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Going out | SINGLE IN THE CITY

The tale of the grad school cad

May 01, 2003|Samantha Bonar | Times Staff Writer

"PITY me that the heart is slow to learn what the swift mind beholds at every turn." So sayeth Edna St. Vincent Millay.

A few months ago I met a nice young man who seemed so promising. He was tall, dark, handsome, smart, funny and generous, and we had lots in common.

Everything was going great; he was saying all the right things, paying me the proper attention. So after a month of dating, I was humming a happy tune.

Then his semester started (he's a grad student), and he did not call for three weeks.

Was he in a terrible accident? Were both his arms in casts? Was he in a coma? Had he lost his memory? I called my mother in Florida.

She is not that maternal, but she'll do in a crisis. While painting her toenails gold, she calmly told me over the phone: "This guy's a trophy hunter. He had you and he's done. Blow up his mailbox."

Luckily for the "trophy hunter," I have never been one to follow my mother's advice.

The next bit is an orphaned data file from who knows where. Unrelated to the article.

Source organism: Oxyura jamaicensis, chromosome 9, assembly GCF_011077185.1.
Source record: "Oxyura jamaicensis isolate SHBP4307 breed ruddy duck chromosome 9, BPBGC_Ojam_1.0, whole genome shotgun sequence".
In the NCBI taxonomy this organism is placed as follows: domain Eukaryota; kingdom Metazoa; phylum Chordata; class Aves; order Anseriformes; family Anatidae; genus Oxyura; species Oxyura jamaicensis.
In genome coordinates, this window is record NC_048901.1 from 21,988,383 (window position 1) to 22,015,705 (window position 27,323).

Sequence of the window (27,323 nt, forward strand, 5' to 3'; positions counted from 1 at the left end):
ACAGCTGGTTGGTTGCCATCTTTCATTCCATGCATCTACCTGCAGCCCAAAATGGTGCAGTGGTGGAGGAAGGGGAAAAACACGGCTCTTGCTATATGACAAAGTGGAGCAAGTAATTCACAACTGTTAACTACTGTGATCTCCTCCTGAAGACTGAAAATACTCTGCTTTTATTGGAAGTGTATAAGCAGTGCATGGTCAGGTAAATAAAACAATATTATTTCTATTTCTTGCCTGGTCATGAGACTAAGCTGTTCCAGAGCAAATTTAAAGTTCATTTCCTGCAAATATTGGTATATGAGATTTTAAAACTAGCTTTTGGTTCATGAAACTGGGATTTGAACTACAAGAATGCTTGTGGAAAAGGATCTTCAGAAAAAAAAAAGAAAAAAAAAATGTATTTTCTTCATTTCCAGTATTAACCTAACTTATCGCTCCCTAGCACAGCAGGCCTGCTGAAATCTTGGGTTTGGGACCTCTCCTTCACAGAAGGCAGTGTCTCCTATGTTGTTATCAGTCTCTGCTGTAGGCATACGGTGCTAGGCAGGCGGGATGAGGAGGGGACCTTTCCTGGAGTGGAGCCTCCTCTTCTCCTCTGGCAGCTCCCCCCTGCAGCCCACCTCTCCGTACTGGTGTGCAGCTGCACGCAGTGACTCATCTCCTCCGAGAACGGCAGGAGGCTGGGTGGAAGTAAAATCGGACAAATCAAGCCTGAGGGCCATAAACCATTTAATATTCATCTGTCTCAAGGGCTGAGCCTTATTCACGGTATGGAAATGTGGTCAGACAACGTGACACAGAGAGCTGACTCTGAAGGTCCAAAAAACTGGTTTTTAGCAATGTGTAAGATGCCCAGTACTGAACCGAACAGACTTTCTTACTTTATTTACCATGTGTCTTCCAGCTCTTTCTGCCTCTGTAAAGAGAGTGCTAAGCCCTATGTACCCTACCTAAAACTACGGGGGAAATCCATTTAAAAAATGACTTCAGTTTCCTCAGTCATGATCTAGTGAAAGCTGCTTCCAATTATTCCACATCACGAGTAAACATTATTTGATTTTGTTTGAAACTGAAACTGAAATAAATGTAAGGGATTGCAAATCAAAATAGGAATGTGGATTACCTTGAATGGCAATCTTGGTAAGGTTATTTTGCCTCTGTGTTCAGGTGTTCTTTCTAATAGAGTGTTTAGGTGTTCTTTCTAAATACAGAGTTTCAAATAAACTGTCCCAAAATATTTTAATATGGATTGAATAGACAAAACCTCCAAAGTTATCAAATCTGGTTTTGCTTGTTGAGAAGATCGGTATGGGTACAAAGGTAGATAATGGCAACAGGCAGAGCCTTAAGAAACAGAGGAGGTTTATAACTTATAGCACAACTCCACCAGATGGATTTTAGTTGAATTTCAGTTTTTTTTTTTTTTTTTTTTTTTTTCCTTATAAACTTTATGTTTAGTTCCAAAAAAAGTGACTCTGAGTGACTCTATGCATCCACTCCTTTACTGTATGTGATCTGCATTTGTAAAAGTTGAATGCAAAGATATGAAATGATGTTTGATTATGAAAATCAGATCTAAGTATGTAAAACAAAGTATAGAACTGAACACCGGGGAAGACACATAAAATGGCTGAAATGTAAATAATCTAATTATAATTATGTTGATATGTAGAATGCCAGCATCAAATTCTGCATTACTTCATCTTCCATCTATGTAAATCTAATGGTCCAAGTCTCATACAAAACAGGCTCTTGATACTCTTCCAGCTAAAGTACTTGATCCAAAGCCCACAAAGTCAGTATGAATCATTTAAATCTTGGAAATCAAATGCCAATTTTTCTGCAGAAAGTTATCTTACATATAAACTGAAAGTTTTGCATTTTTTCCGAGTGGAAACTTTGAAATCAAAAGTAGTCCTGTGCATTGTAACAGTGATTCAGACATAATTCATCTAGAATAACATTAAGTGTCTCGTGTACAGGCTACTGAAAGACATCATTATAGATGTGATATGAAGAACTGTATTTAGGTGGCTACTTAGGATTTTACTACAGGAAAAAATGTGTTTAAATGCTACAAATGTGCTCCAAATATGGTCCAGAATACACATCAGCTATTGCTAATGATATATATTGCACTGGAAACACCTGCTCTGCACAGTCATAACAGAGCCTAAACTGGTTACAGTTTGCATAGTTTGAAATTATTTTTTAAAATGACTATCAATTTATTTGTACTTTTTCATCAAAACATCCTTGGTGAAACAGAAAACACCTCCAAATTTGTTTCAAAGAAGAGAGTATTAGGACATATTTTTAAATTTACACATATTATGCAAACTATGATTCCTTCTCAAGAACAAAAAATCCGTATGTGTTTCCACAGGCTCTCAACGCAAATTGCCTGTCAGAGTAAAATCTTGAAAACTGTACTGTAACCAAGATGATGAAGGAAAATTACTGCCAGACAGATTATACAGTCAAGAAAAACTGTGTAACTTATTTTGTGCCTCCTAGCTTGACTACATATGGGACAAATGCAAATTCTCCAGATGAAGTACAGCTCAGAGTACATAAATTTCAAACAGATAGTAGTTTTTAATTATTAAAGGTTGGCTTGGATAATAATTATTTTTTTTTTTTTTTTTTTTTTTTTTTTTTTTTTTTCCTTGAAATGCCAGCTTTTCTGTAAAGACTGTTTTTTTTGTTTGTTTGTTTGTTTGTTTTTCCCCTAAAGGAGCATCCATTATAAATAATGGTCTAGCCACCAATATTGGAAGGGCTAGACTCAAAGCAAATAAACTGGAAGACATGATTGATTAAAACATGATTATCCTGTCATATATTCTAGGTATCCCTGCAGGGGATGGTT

He sent a few e-mails, but they were growing fewer and further between and more and more impersonal. And still no call. This was the guy who had called the morning after every date to thank me, and who ended each call with "When can I see you again?" Miss Naive was growing perplexed.

I turned to my pal Bryan, who works in a furniture store. Excuse me, a design center. "He has intimacy issues. You need retail therapy. Honey, there's an antique Chinese chest here with your name on it!" he said. One $230 antique Chinese plant stand later, I still had not heard my beau's voice.

Finally, when I could fret no longer, I e-mailed my onetime suitor and in the nicest possible way asked what was up.

He said he had no idea how demanding the semester would be and, though he had good intentions when he began seeing me, he simply did not have time to sustain a relationship now.

Was this the same guy who had e-mailed me seven pages of kiss marks the day after he took me to meet his family? I felt like I had been the victim of a romantic hit-and-run.

I showed the e-dump to my friend Don, who assured me: "If a man, no matter how busy he is, can't make time for someone as intelligent and beautiful and fabulous as you, then he is not worth your time.

"Now put down that knife."

I guess I had inadvertently had a fling, because here I was flung aside like yesterday's newspaper.

There was only one small consolation in this story of the once-and-no-future boyfriend. As Garrison Keillor said, for writers there are no bad experiences. There is only material.

He who has fled has now become fodder.

Samantha Bonar can be reached at samantha.bonar@latimes.com.

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